A chart sheet normally holds a single chart. Many users ignore chart sheets, preferring to store charts on the worksheet's drawing layer. Using chart sheets is optional, but they make it a bit easier to print a chart on a page by itself, and they are especially useful for presentations.
How Big Is a Worksheet?
It's interesting to stop and think about the actual size of a worksheet. Do the arithmetic (256 x 65,536), and you'll see that a worksheet has 16,777,216 cells. Remember that this is in just one worksheet. A single workbook can hold more than one worksheet.
If you're using an 800 x 600 video mode with the default row heights and column widths, you can see 12 columns and 28 rows (or 336 cells) at a time — which is about .002 percent of the entire worksheet. In other words, nearly 50,000 screens of information reside within a single worksheet.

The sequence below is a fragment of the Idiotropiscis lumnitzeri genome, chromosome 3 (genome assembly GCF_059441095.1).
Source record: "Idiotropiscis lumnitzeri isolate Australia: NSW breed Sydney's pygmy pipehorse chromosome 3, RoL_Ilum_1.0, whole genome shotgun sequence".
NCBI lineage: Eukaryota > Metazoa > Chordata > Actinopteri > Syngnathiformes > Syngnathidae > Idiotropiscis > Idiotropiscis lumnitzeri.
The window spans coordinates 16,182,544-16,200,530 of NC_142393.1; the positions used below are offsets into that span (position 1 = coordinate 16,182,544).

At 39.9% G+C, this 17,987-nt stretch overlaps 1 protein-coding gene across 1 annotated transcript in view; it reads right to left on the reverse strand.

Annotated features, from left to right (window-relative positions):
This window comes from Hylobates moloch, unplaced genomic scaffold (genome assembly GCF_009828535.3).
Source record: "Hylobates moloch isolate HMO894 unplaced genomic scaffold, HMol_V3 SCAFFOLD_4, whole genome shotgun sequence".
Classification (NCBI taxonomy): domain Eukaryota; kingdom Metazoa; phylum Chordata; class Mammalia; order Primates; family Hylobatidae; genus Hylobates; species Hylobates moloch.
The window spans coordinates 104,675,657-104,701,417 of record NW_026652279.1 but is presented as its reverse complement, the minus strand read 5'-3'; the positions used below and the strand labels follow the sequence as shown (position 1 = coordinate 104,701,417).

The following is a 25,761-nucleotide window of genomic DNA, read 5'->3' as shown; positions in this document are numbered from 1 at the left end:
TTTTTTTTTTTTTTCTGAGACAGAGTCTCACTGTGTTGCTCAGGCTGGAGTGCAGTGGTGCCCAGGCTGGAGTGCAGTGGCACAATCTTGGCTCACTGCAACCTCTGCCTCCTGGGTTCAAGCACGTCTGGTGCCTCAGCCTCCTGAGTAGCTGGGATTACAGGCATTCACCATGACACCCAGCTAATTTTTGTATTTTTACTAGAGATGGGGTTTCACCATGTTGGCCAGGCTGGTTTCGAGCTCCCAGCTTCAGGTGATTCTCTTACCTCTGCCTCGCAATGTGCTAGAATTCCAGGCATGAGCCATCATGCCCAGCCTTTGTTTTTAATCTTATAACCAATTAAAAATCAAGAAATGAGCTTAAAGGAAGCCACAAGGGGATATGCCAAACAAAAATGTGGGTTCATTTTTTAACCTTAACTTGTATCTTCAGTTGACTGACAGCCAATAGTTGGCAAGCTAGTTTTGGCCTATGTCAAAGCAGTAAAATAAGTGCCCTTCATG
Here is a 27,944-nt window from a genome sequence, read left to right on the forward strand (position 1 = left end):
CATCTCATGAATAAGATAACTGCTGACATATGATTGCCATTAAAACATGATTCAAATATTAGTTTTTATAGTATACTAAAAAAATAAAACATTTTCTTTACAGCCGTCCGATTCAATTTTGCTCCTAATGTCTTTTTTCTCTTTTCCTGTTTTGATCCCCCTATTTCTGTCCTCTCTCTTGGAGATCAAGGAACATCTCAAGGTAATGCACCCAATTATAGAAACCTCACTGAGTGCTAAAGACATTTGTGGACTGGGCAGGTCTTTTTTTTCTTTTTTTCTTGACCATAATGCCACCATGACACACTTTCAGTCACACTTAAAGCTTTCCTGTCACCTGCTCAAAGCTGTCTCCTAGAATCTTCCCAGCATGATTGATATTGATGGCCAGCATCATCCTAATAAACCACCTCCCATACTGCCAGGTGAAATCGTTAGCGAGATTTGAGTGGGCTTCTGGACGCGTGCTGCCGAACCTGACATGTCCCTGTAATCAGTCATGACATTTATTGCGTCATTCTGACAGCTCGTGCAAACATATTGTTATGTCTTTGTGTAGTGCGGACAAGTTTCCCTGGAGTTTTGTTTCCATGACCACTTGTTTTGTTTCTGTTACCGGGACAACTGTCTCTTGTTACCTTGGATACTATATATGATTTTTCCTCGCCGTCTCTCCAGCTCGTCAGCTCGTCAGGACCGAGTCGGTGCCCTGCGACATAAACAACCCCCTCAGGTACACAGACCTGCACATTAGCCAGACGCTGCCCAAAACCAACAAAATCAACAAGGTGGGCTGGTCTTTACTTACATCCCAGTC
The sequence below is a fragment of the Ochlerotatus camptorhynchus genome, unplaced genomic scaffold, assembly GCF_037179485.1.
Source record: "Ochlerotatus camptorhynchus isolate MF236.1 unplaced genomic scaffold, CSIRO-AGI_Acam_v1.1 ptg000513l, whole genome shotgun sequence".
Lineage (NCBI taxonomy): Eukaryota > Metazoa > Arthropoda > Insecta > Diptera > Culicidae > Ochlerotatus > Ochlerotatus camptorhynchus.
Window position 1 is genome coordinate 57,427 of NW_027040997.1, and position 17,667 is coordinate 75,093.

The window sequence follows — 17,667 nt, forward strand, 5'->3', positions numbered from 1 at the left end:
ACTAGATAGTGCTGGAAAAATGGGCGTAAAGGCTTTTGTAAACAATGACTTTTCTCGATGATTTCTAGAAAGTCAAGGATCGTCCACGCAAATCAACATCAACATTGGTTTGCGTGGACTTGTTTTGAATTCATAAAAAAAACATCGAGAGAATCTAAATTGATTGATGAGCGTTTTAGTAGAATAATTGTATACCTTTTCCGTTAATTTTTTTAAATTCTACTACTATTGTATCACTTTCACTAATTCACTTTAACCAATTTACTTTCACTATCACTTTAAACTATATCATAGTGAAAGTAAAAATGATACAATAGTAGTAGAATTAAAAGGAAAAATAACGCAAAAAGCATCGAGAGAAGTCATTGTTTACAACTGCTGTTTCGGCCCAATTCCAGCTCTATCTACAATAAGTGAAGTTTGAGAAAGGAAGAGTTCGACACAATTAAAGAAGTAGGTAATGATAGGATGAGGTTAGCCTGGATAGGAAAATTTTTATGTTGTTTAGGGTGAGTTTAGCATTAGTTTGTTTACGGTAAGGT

If you entered a single digit into each cell at the relatively rapid clip of one cell per second, it would take you about 194 days, nonstop, to fill up a worksheet. To print the results of your efforts would require more than 36,000 sheets of paper — a stack about six feet high.
Filling an entire workbook with values is not recommended. Such a file would be huge and extremely slow to work with because Windows would be continually paging information to disk. As you may have surmised, Excel does not allocate memory for each cell; only cells that are actually used take up memory.
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